Anyone who has spent much time reading the KJV will admit that there are words and phrases found in this translation that are difficult to understand. Let me tell you a story to illustrate. When I was a high school Bible teacher at a Christian school in the early 2000s, I required my junior students to memorize Proverbs chapter 3 over the course of the first semester.

Although the students were required to memorize the chapter in the NIV, one young man who believed that the King James Version is the best Bible translation asked if he could memorize the passage in his favorite version. Each week, he walked up to my desk and orally recited the memorized verses to me.

One week, he recited verses 7 and 8. To see if my student was comprehending what he was memorizing, I asked if he could tell me what verse 7 was saying. It reads in the KJV, “It shall be health to thy navel, and marrow to thy bones.”

At first, he looked at me and appeared confused.

“Navel is a belly button,” he said.

“And what does this mean, ‘health to thy navel’?”

He wasn’t sure. For the second part of that verse, he understood “marrow” as the white tissue between bones, but he admitted he did not understand what the Proverb writer was trying to communicate. Then I cited the NIV translation: “This will bring health to your body and nourishment to your bones.”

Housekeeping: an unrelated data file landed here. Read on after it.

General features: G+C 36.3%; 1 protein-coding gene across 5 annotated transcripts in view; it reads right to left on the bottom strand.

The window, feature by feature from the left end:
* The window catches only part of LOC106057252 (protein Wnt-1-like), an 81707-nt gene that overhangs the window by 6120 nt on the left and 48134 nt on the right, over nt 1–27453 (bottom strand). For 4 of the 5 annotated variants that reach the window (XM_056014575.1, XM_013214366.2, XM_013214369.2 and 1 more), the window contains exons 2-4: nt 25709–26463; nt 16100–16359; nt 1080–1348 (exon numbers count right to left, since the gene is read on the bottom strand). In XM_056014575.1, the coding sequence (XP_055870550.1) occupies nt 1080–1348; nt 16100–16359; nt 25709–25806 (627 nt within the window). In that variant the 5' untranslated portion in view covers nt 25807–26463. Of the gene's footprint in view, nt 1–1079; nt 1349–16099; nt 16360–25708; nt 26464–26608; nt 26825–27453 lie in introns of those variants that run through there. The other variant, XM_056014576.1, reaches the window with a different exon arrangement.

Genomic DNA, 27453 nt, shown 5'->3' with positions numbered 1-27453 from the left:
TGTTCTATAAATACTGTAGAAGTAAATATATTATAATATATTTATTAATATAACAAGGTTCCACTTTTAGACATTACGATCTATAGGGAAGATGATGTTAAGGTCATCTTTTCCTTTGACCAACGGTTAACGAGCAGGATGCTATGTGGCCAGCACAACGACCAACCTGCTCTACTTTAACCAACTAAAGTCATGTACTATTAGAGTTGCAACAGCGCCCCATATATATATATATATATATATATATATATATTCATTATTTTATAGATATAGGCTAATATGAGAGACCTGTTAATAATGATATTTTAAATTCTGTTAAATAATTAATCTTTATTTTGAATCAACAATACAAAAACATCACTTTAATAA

His eyes brightened. After all, the verse now was clearly aligned with the previous verse that reads in the KJV, Be not wise in thine own eyes: fear the Lord, and depart from evil.”

This was an A student who regularly read the KJV and got perfect marks on his verse quizzes each week. But, when it came to this verse, he had difficulty understanding the basic message of a straight-forward Proverb. How many other passages would he have had a difficult time understanding?

Here are a few other examples of hard-to-understand language comparing the KJV with the ESV:

Exodus 25:38 (KJV): “And the tongs thereof, and the snuffdishes thereof, shall be of pure gold.”

The ESV makes the words more understandable when it reads, Its tongs and their trays shall be of pure gold.”

Hosea 14:2 (KJV): “Take with you words, and turn to the Lord: say unto him, Take away all iniquity, and receive us graciously: so will we render the calves of our lips.”

The ESV states, “Take with you words and return to the Lord; say to him, ‘Take away all iniquity;
accept what is good, and we will pay with bulls the vows of our lips.’’

Luke 14:32 (KJV): “Or else, while the other is yet a great way off, he sendeth an ambassage, and desireth conditions of peace.”

Again, the ESV makes this verse understandable when it says, And if not, while the other is yet a great way off, he sends a delegation and asks for terms of peace.”

Thousands of additional examples could be given. Yet notice, the modern translation of these three examples is no different from what the KJV was attempting to convey. It put the words in such a way that they can be understood by the 21st century reader.